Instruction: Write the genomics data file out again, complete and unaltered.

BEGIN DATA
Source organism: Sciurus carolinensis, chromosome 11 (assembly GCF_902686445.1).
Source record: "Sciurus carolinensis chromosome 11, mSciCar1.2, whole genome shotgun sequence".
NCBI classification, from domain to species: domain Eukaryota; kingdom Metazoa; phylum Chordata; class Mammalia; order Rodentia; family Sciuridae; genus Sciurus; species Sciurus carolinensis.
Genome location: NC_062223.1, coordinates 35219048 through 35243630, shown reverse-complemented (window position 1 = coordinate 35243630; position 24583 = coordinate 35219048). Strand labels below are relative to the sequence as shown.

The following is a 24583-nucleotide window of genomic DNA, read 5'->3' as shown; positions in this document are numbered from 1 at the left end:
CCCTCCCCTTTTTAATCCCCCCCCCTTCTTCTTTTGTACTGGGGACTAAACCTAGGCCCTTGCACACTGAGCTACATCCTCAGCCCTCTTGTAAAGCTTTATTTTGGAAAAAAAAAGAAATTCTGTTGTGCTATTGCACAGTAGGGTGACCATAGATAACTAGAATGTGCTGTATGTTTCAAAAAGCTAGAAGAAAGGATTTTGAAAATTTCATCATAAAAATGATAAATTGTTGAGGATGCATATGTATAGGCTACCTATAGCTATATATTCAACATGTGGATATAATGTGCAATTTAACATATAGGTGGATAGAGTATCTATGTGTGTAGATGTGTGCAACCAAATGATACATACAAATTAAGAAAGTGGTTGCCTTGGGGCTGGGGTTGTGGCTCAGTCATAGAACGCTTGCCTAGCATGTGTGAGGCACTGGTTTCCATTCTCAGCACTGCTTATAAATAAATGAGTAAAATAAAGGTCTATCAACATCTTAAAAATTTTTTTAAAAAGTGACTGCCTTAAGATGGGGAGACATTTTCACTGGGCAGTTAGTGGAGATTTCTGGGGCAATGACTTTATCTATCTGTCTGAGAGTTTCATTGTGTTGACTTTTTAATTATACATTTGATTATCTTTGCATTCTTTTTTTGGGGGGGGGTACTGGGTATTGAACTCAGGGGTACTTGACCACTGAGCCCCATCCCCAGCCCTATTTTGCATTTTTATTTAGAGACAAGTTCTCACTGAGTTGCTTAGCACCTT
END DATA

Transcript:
Source organism: Sciurus carolinensis, chromosome 11 (assembly GCF_902686445.1).
Source record: "Sciurus carolinensis chromosome 11, mSciCar1.2, whole genome shotgun sequence".
NCBI classification, from domain to species: domain Eukaryota; kingdom Metazoa; phylum Chordata; class Mammalia; order Rodentia; family Sciuridae; genus Sciurus; species Sciurus carolinensis.
Genome location: NC_062223.1, coordinates 35219048 through 35243630, shown reverse-complemented (window position 1 = coordinate 35243630; position 24583 = coordinate 35219048). Strand labels below are relative to the sequence as shown.

The following is a 24583-nucleotide window of genomic DNA, read 5'->3' as shown; positions in this document are numbered from 1 at the left end:
CCCTCCCCTTTTTAATCCCCCCCCCTTCTTCTTTTGTACTGGGGACTAAACCTAGGCCCTTGCACACTGAGCTACATCCTCAGCCCTCTTGTAAAGCTTTATTTTGGAAAAAAAAAGAAATTCTGTTGTGCTATTGCACAGTAGGGTGACCATAGATAACTAGAATGTGCTGTATGTTTCAAAAAGCTAGAAGAAAGGATTTTGAAAATTTCATCATAAAAATGATAAATTGTTGAGGATGCATATGTATAGGCTACCTATAGCTATATATTCAACATGTGGATATAATGTGCAATTTAACATATAGGTGGATAGAGTATCTATGTGTGTAGATGTGTGCAACCAAATGATACATACAAATTAAGAAAGTGGTTGCCTTGGGGCTGGGGTTGTGGCTCAGTCATAGAACGCTTGCCTAGCATGTGTGAGGCACTGGTTTCCATTCTCAGCACTGCTTATAAATAAATGAGTAAAATAAAGGTCTATCAACATCTTAAAAATTTTTTTAAAAAGTGACTGCCTTAAGATGGGGAGACATTTTCACTGGGCAGTTAGTGGAGATTTCTGGGGCAATGACTTTATCTATCTGTCTGAGAGTTTCATTGTGTTGACTTTTTAATTATACATTTGATTATCTTTGCATTCTTTTTTTGGGGGGGGGTACTGGGTATTGAACTCAGGGGTACTTGACCACTGAGCCCCATCCCCAGCCCTATTTTGCATTTTTATTTAGAGACAAGTTCTCACTGAGTTGCTTAGCACCTT